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Thursday, March 1, 2012

Car Sales Reach Pre-Recession Levels

U.S. Car Sales Reach Pre-Crash Levels

Still a long way to go to match prior peaks.

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U.S. car sales surged to their highest level in four years — reaching numbers not seen since the start of the industry's worst downturn since the Great Depression.  Notably, there were no real losers during a month where analysts had anticipated a few manufacturers — notably GM — to turn in less than stellar performances.

A number of makers, in fact, posted records for the month, while Volkswagen reported its best sales in almost 40 years. Significantly, automakers saw average transaction prices, or ATPs — what consumers actually spend on a vehicle after incentives — surge by 7% while those givebacks fell 4% for the month, according to tracking service

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The strong showing, in a month when manufacturers collectively sold about 1.1 million new cars, light trucks and crossovers, suggests that recent studies are on target indicating a significant upturn in long-lagging consumer confidence.

"That in itself is probably a big green-light indicator for consumers," said TrueCar analyst Jesse Toprak. "It's telling them it's OK to buy a car. You'll be fine."

The new Chevy Sonic outsold both the Toyota Yaris andHonda Fit combined.

Among the big winners were Volkswagen and Chrysler, both gaining 40%, year-over-year, in February, the German maker recording sales levels it hadn't seen since the final days of the original Beetle.  Chrysler, meanwhile,posted its best February sales since 2008 and the 23rd-consecutive month of year-over-year sales gains. And one key model, the big 300 sedan, saw demand increase nearly fivefold.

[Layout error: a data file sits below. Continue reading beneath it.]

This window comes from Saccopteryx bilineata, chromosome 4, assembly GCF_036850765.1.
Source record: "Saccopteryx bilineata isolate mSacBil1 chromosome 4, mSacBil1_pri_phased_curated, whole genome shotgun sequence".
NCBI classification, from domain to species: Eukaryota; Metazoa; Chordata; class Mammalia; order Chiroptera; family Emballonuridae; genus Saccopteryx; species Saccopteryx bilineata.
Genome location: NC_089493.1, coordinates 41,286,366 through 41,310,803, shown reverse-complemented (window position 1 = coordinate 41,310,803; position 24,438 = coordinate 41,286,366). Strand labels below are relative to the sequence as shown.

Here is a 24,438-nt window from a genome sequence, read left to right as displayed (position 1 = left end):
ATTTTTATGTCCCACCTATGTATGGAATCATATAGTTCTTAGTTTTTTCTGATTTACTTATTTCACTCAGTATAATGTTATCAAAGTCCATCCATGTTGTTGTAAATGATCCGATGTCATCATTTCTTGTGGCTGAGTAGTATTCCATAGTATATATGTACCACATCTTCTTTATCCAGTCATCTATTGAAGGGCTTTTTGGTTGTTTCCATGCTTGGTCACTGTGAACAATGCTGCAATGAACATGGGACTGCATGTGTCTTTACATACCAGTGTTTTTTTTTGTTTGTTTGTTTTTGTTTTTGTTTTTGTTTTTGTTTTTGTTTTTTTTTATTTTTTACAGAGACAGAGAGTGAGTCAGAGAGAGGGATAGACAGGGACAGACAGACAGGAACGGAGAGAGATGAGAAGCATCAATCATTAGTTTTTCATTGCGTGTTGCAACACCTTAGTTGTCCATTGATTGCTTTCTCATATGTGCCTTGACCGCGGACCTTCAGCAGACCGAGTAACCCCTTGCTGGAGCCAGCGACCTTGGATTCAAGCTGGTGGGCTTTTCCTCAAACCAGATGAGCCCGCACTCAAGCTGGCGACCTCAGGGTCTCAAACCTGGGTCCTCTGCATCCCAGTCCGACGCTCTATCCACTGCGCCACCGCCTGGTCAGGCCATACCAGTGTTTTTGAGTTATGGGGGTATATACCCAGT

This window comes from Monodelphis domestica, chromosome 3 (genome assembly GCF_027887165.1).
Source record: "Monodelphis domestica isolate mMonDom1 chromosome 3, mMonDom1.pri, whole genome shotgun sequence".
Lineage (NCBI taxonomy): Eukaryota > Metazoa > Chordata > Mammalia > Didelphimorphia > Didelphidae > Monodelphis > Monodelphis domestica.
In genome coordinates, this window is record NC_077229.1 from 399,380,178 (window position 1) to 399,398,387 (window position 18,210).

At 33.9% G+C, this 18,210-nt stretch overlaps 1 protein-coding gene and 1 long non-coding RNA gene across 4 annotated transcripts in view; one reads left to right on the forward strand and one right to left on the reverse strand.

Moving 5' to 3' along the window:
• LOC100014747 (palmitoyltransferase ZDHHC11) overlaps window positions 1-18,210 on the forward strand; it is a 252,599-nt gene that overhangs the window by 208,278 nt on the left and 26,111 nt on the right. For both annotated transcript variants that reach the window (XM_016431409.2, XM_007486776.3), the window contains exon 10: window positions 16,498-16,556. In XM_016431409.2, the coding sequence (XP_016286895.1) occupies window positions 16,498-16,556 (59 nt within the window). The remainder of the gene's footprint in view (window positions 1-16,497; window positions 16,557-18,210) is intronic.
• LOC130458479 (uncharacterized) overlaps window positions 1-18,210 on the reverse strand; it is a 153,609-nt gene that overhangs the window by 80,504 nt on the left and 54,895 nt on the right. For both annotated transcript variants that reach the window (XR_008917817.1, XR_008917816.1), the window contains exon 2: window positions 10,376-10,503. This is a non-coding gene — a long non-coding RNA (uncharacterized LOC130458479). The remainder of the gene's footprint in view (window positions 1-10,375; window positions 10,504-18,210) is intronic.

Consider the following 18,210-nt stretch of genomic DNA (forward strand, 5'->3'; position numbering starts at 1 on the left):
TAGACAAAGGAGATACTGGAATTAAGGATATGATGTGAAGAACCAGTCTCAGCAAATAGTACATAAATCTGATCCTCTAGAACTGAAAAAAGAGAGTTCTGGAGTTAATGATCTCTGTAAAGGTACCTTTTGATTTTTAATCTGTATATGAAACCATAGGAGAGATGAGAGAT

Overall, the Seasonally-Adjusted Annual Sales Rate hit 15.1 million for February, and for the first two months of 2012 has pushed for beyond the 13.8-million figure most analysts had projected for 2012.  That's still a long way from matching the 16 million and 17 million peaks set during the previous industry boom, however. And more cautious analysts continue to warn that the upturn may not be sustainable, especially if fuel prices surge to new record highs, choking off the overall economy's recovery.

Some makers were happy just to be back in positive territory, notably lead Japanese maker Toyota — which scored a 12.4% increase for the month, which worked out to 7.9% on a daily basis when accounting for the fact that Leap Year meant one extra selling day versus February 2011.

Japanese — and Korean — carmakers could celebrate the fact that February saw a surge in small car sales, underscoring public concern about fuel prices.  Those vehicles accounted for 23% of the market last month, up from 17.9% in December 2011, according to tracking service Edmunds.  Japanese makers have traditionally dominated the small and midsize passenger car segments but something is shifting in the market.

Ford saw demand for its compact Focus more than double for the month, to 23,350. It was the long-running nameplates best month, in fact, in 12 years.  Meanwhile, General Motors new Chevrolet Sonic rang up 8,000 sales — more than the long-popular Toyota Yaris and Honda Fit combined.

Overall, General Motors reported a slight sales increase – defying some forecasts predicting a February decline — and noted the underlying strength of the US economy is steadily improving. GM reported total sales of 209,306 vehicles in February, up 1.1% compared with the company's very strong February 2011 results.